Friday Free-for-all! January 25th 2018

It’s the end of the week and that means it’s time for another Friday free-for-all!

This is our standard news round up and open topic discussion thread for the weekend, here are a few recent links to kick off the chat:’

A prediction
Why people who can buy don’t
Less income that property taxes
FOMO drives condo sales
Victoria 2nd least affordable in Canada
Rate hikes warn on debt binge

So what are you seeing out there? Post your news links, thoughts and anecdotes in the comments below and have an excellent weekend!

How sharp a correction?

Most economist are predicting a slower housing market in Canada, but how slow is too slow?

Southseacompany points to this article wondering how ‘sharp’ any correction would be:

Last week, the Bank of Canada hiked the overnight rate to 1.25 per cent, causing the credit union to note that Canadians have some of the highest levels of household debt in the world.

The interest rate hike — when combined with a new mortgage stress test for uninsured borrowers that came into effect on January 1 — could severely limit the purchasing power of many would-be home buyers, cooling the market dramatically.

But while most economists agree that these factors will dampen the market in the first few months of 2018, many believe it will eventually adjust to the changes. What’s more, some argue that Canadians debt levels aren’t as worrying as they might first appear.

“Household debt in Canada is seen by some as unsustainably high and a source of vulnerability for the financial system,” write National Bank chief economist Stéfane Marion and senior economist Matthieu Arseneau in a recent report. “But the international evidence suggests that Canadian household leverage and home prices are not abnormal.”

Read the full article here.

The architect and the economics professor

Bear Vancouverite pointed out this debate on CKNW:

I wanted to share this with you guys: a debate between Tom Davidoff and architect Michael Geller. Davidoff is a UBC economics professor in the Sauder School of Business which some here have (wrongly) accused of being in the RE Industry’s pocket. In this debate Davidoff’s position is that:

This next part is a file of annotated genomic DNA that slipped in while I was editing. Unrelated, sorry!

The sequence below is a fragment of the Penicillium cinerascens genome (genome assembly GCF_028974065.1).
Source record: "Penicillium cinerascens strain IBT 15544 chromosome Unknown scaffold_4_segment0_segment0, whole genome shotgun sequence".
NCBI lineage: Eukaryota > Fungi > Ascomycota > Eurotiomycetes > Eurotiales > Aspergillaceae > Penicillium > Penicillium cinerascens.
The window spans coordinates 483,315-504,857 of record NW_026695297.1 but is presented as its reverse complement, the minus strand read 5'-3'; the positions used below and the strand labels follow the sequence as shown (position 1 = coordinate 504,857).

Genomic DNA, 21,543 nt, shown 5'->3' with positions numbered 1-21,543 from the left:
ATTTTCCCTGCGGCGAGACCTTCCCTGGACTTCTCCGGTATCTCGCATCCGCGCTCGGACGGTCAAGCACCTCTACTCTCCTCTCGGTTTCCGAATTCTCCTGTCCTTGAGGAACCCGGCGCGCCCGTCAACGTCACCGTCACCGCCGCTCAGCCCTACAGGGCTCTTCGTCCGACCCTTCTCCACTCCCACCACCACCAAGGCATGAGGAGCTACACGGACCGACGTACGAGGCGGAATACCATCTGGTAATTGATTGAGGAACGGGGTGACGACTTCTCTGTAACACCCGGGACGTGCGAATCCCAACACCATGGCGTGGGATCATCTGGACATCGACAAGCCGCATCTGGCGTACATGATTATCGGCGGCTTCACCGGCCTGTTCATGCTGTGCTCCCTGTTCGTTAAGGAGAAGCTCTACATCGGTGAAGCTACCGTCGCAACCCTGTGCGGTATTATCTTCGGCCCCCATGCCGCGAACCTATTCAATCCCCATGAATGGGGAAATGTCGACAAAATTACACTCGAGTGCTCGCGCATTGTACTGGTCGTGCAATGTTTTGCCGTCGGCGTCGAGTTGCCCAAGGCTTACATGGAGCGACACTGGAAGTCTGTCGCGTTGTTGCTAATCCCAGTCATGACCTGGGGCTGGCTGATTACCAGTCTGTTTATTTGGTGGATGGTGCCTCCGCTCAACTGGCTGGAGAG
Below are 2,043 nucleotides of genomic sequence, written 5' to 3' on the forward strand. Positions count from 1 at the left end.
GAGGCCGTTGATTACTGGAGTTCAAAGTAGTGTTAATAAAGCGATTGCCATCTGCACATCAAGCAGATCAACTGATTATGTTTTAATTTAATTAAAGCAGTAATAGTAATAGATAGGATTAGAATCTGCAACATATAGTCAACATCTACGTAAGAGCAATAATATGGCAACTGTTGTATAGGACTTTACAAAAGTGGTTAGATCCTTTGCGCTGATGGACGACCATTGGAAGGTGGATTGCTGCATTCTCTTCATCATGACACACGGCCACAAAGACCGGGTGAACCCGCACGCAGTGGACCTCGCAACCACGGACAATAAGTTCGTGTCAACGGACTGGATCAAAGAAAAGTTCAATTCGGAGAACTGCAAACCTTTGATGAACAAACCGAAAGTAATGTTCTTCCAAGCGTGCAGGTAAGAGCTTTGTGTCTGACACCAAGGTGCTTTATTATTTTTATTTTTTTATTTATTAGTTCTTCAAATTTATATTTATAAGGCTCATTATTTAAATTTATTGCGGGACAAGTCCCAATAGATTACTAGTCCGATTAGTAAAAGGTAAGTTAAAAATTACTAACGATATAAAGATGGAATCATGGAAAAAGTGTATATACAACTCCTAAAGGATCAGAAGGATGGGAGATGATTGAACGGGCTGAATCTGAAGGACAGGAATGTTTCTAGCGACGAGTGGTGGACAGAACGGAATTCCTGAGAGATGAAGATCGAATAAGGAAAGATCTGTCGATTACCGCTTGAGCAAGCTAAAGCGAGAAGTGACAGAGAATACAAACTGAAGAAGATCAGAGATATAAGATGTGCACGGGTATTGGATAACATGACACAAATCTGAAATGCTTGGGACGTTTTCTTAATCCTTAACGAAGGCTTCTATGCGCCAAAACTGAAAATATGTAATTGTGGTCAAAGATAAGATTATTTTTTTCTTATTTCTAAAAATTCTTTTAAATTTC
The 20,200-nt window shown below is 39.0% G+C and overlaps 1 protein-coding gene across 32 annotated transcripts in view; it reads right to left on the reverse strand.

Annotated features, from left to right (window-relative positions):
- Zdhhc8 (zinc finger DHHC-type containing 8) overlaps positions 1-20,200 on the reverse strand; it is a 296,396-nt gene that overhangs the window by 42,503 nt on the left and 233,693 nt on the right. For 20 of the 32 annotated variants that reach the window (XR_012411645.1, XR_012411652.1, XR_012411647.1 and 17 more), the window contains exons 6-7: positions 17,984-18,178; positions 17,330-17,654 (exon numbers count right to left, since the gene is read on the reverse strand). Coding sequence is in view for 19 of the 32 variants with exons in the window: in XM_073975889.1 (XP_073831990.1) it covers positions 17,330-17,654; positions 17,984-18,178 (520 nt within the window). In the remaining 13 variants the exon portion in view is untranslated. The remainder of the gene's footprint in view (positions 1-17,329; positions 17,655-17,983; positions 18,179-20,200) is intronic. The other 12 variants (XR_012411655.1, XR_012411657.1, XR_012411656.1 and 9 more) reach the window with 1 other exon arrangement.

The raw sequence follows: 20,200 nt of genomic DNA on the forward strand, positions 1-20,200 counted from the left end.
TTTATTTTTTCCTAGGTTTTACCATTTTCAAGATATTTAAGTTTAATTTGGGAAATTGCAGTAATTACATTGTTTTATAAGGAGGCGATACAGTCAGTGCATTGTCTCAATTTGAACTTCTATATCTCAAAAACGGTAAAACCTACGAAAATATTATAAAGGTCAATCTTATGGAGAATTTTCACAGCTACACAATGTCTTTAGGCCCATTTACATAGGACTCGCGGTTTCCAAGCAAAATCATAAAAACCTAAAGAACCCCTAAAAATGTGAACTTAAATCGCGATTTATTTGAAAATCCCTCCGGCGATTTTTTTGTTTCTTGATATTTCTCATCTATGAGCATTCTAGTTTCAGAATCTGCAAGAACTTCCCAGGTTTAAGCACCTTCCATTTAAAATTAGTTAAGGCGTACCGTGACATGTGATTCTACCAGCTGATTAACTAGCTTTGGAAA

1) The rich who own huge homes are being subsidized by the rest of us
2) We should get rid of the Home Owner’s Grant (Michael Geller brings this up too)
3) We should encourage more density in super low density areas like Point Grey
4) We should not gentrify low income areas to increase density if we can increase density in wealthy areas
5) We need to curb demand using tax policy ( Speculator’s Tax)
6) Housing needs to be in line with local incomes

I’ve seen other interviews with Davidoff in the past and I believe he considers our housing overpriced, manipulated by wealth and speculation, and would like to see prices more in line with local incomes.

The one aspect that he believes that I think have offended some people here is he believes “everyone wants to live here”.

https://omny.fm/shows/steele-drex/on-vancouver-housing-geller-v-davidoff-heavyweight

Friday Free-for-all! January 19th 2018

It’s the end of another week and that means it’s time for another Friday Free-for-all!

This is our regular end of the week news round up and open topic discussion thread for the weekend, here are a few recent links to kick off the chat:

Scary low inventory
Will prices flatline instead of crash?
Foreign income program rumors
Market freeze
40% of BC $200 away from not being able to pay bills
RE provides 75% of donations to Vision Vancouver
Rate hikes a big deal?

So what are you seeing out there? Post your news links, thoughts and anecdotes in the comments below and have an excellent weekend!

Mortgages getting more expensive

Southseacompany shared this article, looks like everyone’s mortgage is going to get more expensive:

The Bank of Canada raised its benchmark interest rate to 1.25 per cent Wednesday and signalled that, barring certain risks, more hikes are likely in the rest of the year. That’s creating an unusual situation for Canadians: for the first time in years, those renewing mortgages will be faced with higher rates and an increase in payments.

Even before Wednesday’s decision, five of the country’s largest banks hiked five-year fixed rates 15 basis points to 5.14 per cent last week. (CIBC is still offering 4.99 per cent.) In a country where consumers have grown accustomed to low rates, and where households are burdened with record levels of debt relative to income, this kind of change is worth noting. A recent survey published by insolvency trustee MNP Ltd.found 48 per cent of Canadian respondents were $200 or less away from being unable to fulfill their monthly financial obligations, an eight point increase since September.

Read the full article over at Macleans.